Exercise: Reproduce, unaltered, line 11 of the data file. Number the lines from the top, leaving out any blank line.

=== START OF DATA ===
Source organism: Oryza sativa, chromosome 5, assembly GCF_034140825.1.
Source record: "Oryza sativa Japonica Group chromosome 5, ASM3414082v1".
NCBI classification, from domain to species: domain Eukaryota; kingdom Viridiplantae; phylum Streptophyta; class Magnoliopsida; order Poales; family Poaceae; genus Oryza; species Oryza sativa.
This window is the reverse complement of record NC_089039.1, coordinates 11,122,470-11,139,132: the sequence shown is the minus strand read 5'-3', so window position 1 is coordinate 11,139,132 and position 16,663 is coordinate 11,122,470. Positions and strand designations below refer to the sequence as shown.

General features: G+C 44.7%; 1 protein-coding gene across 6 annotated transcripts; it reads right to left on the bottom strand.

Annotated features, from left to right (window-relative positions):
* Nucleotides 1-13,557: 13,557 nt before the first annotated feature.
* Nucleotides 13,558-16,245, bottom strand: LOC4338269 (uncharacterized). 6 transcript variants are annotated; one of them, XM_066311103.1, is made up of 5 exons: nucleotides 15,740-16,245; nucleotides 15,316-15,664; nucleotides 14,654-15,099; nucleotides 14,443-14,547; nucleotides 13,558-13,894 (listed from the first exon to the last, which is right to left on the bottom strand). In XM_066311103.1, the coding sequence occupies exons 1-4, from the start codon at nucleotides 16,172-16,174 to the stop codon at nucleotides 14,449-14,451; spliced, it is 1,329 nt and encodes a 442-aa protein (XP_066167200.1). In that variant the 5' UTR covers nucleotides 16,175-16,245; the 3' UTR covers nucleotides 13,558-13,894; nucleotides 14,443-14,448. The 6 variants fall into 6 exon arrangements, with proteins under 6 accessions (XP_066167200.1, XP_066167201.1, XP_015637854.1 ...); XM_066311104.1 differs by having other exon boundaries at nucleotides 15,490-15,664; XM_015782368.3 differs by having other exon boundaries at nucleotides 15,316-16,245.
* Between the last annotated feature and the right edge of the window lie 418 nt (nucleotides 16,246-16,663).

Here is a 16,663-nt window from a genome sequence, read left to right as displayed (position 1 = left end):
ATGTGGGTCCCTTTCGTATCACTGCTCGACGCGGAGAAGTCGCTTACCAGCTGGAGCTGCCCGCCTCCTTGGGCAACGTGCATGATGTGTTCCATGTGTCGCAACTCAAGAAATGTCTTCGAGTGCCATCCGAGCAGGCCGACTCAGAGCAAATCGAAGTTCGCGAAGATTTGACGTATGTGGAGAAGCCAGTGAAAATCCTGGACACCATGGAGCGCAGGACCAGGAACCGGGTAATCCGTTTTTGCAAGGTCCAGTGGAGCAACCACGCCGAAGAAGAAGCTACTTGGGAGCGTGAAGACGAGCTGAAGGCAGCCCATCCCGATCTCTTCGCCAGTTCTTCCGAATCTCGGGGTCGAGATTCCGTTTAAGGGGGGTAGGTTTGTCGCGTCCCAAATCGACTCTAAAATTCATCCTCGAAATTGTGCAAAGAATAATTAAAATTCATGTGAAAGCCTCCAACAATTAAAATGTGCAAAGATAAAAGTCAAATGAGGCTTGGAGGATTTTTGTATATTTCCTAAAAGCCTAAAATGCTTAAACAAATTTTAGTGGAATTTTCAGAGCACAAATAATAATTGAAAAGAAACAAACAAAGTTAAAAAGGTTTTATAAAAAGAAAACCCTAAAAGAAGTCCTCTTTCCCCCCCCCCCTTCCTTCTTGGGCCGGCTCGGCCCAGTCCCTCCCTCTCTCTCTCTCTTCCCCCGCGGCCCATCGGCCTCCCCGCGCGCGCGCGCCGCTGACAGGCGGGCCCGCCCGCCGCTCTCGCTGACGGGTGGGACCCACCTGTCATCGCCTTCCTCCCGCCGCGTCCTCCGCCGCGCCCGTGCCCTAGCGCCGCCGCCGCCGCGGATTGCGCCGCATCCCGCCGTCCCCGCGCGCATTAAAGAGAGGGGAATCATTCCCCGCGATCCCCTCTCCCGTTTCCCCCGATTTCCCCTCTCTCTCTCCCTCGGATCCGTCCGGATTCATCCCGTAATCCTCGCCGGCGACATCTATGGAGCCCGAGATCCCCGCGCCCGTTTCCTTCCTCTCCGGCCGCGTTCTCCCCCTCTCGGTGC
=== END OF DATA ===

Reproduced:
ATGTGGGTCCCTTTCGTATCACTGCTCGACGCGGAGAAGTCGCTTACCAGCTGGAGCTGCCCGCCTCCTTGGGCAACGTGCATGATGTGTTCCATGTGTCGCAACTCAAGAAATGTCTTCGAGTGCCATCCGAGCAGGCCGACTCAGAGCAAATCGAAGTTCGCGAAGATTTGACGTATGTGGAGAAGCCAGTGAAAATCCTGGACACCATGGAGCGCAGGACCAGGAACCGGGTAATCCGTTTTTGCAAGGTCCAGTGGAGCAACCACGCCGAAGAAGAAGCTACTTGGGAGCGTGAAGACGAGCTGAAGGCAGCCCATCCCGATCTCTTCGCCAGTTCTTCCGAATCTCGGGGTCGAGATTCCGTTTAAGGGGGGTAGGTTTGTCGCGTCCCAAATCGACTCTAAAATTCATCCTCGAAATTGTGCAAAGAATAATTAAAATTCATGTGAAAGCCTCCAACAATTAAAATGTGCAAAGATAAAAGTCAAATGAGGCTTGGAGGATTTTTGTATATTTCCTAAAAGCCTAAAATGCTTAAACAAATTTTAGTGGAATTTTCAGAGCACAAATAATAATTGAAAAGAAACAAACAAAGTTAAAAAGGTTTTATAAAAAGAAAACCCTAAAAGAAGTCCTCTTTCCCCCCCCCCCTTCCTTCTTGGGCCGGCTCGGCCCAGTCCCTCCCTCTCTCTCTCTCTTCCCCCGCGGCCCATCGGCCTCCCCGCGCGCGCGCGCCGCTGACAGGCGGGCCCGCCCGCCGCTCTCGCTGACGGGTGGGACCCACCTGTCATCGCCTTCCTCCCGCCGCGTCCTCCGCCGCGCCCGTGCCCTAGCGCCGCCGCCGCCGCGGATTGCGCCGCATCCCGCCGTCCCCGCGCGCATTAAAGAGAGGGGAATCATTCCCCGCGATCCCCTCTCCCGTTTCCCCCGATTTCCCCTCTCTCTCTCCCTCGGATCCGTCCGGATTCATCCCGTAATCCTCGCCGGCGACATCTATGGAGCCCGAGATCCCCGCGCCCGTTTCCTTCCTCTCCGGCCGCGTTCTCCCCCTCTCGGTGC